Join us on a sustainable fashion journey with Kemp Edwards, founder of Econic, as we break up with fast fashion and embrace conscious consumerism.
Welcome back! We've been busy curating a new collection of captivating stories, while also exploring a fresh behind-the-scenes perspective. In fact, we recently had the opportunity to sit down with Kemp Edwards, the founder and CEO of Ethical Profiling and Econic, two eco-conscious fashion brands that have been tirelessly working towards sustainable clothing manufacturing for decades.
Kemp is not only a passionate sustainability educator, but also a father and soccer enthusiast. His consumer-focused company, Econic, employs a multitude of innovative techniques for dyeing, cutting, sewing, spinning, and storing their clothes. These methods include the use of plant-based products such as mycelium, and investing in upcycling plastic fibers from used plastic bottles. Kemp is committed to exploring new innovations in the sector, with the goal of steering away from the pitfalls of fast fashion.
Many of us are aware of the negative impact of fast fashion, from the use of pollutant chemicals to poor working conditions for factory workers, including children, and the wasteful culture of disposable clothing. Despite this, many people still opt for cheap clothing, often ignoring the consequences. As Kemp notes, "If the clothes on your back cost less than your Starbucks coffee that day, something's wrong."
However, Kemp's passion for education and conscious consumerism is encouraging. With the right information, consumers can make informed choices about the clothes they wear. Kemp emphasizes that it's not impossible to find affordable clothing, and that second-hand options can also be viable. Clothes that are made to last can be shared, resold, or swapped, creating communities around sustainability. Information about the supply chain and the environmental impact of clothes can help consumers move towards more sustainable choices.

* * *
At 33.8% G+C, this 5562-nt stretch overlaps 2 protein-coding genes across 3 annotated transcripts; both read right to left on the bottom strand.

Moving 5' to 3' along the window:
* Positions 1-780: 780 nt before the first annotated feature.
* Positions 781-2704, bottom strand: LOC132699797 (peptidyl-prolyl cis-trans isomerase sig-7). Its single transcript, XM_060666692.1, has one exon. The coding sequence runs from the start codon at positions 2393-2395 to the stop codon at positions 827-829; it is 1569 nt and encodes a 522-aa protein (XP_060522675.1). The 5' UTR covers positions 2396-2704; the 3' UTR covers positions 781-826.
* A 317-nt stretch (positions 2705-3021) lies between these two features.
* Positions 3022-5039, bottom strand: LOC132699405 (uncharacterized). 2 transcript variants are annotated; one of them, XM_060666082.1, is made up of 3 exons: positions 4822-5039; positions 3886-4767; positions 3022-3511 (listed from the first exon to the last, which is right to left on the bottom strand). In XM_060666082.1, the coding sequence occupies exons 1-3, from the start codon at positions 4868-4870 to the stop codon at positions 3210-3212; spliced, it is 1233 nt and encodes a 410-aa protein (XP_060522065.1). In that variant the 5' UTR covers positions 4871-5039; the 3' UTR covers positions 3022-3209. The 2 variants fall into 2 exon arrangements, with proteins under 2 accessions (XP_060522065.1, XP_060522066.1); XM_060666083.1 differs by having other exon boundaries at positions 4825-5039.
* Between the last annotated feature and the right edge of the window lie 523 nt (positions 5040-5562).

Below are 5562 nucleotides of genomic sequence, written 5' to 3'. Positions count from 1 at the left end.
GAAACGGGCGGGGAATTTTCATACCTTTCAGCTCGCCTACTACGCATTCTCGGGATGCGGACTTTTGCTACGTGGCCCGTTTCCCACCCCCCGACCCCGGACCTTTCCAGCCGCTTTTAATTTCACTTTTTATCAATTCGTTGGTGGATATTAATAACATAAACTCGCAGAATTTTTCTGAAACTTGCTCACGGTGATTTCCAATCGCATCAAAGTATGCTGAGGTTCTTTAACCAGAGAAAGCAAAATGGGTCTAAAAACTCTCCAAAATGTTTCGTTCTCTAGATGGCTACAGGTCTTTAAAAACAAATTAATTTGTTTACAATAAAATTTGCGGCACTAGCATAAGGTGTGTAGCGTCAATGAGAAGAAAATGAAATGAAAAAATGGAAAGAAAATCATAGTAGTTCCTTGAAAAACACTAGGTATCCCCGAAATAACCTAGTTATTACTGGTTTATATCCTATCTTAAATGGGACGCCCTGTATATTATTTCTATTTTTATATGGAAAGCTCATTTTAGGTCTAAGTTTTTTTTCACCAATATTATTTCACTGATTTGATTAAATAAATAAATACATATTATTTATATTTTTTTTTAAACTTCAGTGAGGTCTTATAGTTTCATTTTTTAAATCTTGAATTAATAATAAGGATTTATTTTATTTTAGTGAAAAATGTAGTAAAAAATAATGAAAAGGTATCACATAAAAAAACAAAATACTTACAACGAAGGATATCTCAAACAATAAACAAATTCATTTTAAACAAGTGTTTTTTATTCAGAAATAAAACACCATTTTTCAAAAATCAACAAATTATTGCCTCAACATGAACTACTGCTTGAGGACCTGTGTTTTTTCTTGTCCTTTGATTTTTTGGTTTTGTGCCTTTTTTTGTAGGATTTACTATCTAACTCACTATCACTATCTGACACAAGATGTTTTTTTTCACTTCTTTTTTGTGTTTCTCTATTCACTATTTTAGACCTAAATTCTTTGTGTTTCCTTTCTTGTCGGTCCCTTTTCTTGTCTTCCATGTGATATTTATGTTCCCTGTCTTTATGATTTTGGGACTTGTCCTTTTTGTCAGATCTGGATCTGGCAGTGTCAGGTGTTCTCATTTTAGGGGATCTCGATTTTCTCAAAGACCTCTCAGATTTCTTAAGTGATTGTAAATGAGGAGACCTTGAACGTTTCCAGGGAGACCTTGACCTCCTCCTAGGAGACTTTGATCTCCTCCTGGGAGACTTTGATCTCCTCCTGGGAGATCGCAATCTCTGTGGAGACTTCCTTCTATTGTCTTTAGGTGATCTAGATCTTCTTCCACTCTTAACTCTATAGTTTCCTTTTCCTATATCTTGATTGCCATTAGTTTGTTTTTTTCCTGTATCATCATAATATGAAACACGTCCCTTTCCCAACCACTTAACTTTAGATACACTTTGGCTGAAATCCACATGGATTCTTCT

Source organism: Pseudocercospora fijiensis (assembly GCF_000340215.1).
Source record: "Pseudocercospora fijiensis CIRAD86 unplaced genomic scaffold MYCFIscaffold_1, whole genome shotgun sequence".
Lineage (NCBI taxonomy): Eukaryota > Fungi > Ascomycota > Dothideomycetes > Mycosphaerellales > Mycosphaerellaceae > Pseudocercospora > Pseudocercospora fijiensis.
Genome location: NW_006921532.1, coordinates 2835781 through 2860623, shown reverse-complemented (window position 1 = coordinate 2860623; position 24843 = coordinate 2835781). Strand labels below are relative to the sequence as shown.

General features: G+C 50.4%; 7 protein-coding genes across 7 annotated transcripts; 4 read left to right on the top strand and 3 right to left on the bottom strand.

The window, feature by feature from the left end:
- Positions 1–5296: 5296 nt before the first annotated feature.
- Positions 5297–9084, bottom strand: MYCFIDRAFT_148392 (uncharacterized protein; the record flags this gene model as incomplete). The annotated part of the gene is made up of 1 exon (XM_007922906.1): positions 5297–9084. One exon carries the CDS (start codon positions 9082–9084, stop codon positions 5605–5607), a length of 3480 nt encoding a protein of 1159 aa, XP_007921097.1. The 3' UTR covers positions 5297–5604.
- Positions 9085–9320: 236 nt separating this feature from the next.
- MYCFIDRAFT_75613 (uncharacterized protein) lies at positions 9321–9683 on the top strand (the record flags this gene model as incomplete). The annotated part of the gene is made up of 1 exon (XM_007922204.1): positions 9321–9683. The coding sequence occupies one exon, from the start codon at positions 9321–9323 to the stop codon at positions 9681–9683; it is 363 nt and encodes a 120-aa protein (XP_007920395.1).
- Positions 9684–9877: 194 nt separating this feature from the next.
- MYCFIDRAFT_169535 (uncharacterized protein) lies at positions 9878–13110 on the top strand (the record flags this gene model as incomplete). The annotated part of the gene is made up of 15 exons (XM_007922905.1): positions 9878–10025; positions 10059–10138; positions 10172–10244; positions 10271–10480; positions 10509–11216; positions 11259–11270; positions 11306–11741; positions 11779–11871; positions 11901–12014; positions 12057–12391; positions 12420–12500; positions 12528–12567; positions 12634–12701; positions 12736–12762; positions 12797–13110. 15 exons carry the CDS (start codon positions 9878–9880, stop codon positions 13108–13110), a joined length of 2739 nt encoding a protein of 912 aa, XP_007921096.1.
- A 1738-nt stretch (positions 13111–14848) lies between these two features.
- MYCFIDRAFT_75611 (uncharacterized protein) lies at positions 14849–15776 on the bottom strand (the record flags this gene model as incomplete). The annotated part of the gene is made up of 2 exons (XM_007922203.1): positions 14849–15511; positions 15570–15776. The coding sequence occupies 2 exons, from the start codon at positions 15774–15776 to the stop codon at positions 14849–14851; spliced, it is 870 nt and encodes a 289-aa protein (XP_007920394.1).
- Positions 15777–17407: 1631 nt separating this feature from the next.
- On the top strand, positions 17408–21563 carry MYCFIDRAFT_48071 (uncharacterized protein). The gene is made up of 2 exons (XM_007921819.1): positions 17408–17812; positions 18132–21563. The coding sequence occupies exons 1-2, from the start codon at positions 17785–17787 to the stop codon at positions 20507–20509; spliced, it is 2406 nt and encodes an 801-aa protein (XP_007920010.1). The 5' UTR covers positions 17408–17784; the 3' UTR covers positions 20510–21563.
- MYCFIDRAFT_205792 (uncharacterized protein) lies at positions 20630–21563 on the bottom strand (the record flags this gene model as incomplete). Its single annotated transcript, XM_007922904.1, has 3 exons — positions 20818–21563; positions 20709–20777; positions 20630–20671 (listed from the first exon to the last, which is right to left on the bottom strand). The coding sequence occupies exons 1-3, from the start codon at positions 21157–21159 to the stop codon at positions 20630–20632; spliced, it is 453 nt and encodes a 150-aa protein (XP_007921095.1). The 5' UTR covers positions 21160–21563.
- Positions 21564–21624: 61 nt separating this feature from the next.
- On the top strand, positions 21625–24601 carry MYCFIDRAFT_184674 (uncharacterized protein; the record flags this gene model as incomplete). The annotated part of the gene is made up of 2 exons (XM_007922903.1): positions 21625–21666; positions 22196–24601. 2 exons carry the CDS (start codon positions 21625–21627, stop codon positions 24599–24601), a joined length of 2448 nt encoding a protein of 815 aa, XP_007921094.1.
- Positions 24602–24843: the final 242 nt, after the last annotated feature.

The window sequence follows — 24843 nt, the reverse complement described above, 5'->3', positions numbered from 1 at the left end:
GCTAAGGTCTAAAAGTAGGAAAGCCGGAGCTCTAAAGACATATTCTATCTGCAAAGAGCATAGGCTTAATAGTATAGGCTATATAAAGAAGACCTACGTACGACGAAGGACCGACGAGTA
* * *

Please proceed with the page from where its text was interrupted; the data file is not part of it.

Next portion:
Innovation is also a crucial part of the equation to move away from fast fashion. New technologies for creating clothes, such as pineapple leather and bamboo, can last longer than conventional materials. Organic and fair trade certifications can also ensure quality and ethical business practices throughout the supply chain.
Kemp's most significant lesson is about the importance of buying local. Globalization has led to an increase in carbon emissions from transporting raw materials and finished products around the world. Supporting local artisans and buying local produce can reduce carbon emissions and create stronger connections with local communities.
We are excited to continue working with Kemp and his teams to capture more experiences that demonstrate how a single company can impact an entire industry. We invite you to join us on this journey with Econic and Ethical Profiling.